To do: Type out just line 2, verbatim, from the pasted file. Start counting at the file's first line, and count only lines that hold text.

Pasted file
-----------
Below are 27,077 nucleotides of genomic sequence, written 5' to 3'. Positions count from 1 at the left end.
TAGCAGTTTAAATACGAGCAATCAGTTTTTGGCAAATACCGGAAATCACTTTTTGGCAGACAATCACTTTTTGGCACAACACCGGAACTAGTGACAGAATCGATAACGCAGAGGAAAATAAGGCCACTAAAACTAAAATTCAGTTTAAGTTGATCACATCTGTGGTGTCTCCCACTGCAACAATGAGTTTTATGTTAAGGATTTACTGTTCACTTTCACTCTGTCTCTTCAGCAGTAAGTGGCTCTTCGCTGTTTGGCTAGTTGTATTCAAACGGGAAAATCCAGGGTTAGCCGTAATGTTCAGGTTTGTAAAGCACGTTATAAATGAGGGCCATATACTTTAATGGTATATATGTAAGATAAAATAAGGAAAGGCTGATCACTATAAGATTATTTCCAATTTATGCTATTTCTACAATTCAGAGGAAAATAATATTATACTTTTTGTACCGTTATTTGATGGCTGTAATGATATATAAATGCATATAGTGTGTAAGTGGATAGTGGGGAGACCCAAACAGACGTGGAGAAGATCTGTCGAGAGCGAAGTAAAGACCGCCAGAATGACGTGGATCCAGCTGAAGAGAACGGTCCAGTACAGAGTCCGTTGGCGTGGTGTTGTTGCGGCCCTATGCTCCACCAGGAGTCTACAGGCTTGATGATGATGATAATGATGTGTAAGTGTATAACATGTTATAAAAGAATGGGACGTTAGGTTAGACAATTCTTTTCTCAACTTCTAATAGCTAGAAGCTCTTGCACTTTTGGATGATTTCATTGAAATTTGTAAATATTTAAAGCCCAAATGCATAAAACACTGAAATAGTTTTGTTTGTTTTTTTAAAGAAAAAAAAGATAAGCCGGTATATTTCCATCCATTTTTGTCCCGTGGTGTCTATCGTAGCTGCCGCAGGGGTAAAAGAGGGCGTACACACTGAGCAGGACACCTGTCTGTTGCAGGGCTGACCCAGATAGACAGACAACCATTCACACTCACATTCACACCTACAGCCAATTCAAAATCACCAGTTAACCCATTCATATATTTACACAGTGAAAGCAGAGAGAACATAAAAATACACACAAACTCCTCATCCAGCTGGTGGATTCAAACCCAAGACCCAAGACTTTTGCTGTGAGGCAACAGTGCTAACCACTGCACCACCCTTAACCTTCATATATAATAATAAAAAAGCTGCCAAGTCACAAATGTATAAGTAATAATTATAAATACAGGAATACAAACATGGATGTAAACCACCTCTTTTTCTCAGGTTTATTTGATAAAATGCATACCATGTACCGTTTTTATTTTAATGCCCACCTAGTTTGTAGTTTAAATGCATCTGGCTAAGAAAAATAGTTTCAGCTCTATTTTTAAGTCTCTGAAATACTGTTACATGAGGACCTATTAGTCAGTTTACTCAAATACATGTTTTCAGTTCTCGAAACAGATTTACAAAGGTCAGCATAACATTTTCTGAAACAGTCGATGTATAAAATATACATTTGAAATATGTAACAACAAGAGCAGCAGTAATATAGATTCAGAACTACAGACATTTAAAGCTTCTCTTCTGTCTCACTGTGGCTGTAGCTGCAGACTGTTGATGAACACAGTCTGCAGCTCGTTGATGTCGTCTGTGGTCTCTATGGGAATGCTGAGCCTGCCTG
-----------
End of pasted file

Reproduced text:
TAGCAGTTTAAATACGAGCAATCAGTTTTTGGCAAATACCGGAAATCACTTTTTGGCAGACAATCACTTTTTGGCACAACACCGGAACTAGTGACAGAATCGATAACGCAGAGGAAAATAAGGCCACTAAAACTAAAATTCAGTTTAAGTTGATCACATCTGTGGTGTCTCCCACTGCAACAATGAGTTTTATGTTAAGGATTTACTGTTCACTTTCACTCTGTCTCTTCAGCAGTAAGTGGCTCTTCGCTGTTTGGCTAGTTGTATTCAAACGGGAAAATCCAGGGTTAGCCGTAATGTTCAGGTTTGTAAAGCACGTTATAAATGAGGGCCATATACTTTAATGGTATATATGTAAGATAAAATAAGGAAAGGCTGATCACTATAAGATTATTTCCAATTTATGCTATTTCTACAATTCAGAGGAAAATAATATTATACTTTTTGTACCGTTATTTGATGGCTGTAATGATATATAAATGCATATAGTGTGTAAGTGGATAGTGGGGAGACCCAAACAGACGTGGAGAAGATCTGTCGAGAGCGAAGTAAAGACCGCCAGAATGACGTGGATCCAGCTGAAGAGAACGGTCCAGTACAGAGTCCGTTGGCGTGGTGTTGTTGCGGCCCTATGCTCCACCAGGAGTCTACAGGCTTGATGATGATGATAATGATGTGTAAGTGTATAACATGTTATAAAAGAATGGGACGTTAGGTTAGACAATTCTTTTCTCAACTTCTAATAGCTAGAAGCTCTTGCACTTTTGGATGATTTCATTGAAATTTGTAAATATTTAAAGCCCAAATGCATAAAACACTGAAATAGTTTTGTTTGTTTTTTTAAAGAAAAAAAAGATAAGCCGGTATATTTCCATCCATTTTTGTCCCGTGGTGTCTATCGTAGCTGCCGCAGGGGTAAAAGAGGGCGTACACACTGAGCAGGACACCTGTCTGTTGCAGGGCTGACCCAGATAGACAGACAACCATTCACACTCACATTCACACCTACAGCCAATTCAAAATCACCAGTTAACCCATTCATATATTTACACAGTGAAAGCAGAGAGAACATAAAAATACACACAAACTCCTCATCCAGCTGGTGGATTCAAACCCAAGACCCAAGACTTTTGCTGTGAGGCAACAGTGCTAACCACTGCACCACCCTTAACCTTCATATATAATAATAAAAAAGCTGCCAAGTCACAAATGTATAAGTAATAATTATAAATACAGGAATACAAACATGGATGTAAACCACCTCTTTTTCTCAGGTTTATTTGATAAAATGCATACCATGTACCGTTTTTATTTTAATGCCCACCTAGTTTGTAGTTTAAATGCATCTGGCTAAGAAAAATAGTTTCAGCTCTATTTTTAAGTCTCTGAAATACTGTTACATGAGGACCTATTAGTCAGTTTACTCAAATACATGTTTTCAGTTCTCGAAACAGATTTACAAAGGTCAGCATAACATTTTCTGAAACAGTCGATGTATAAAATATACATTTGAAATATGTAACAACAAGAGCAGCAGTAATATAGATTCAGAACTACAGACATTTAAAGCTTCTCTTCTGTCTCACTGTGGCTGTAGCTGCAGACTGTTGATGAACACAGTCTGCAGCTCGTTGATGTCGTCTGTGGTCTCTATGGGAATGCTGAGCCTGCCTG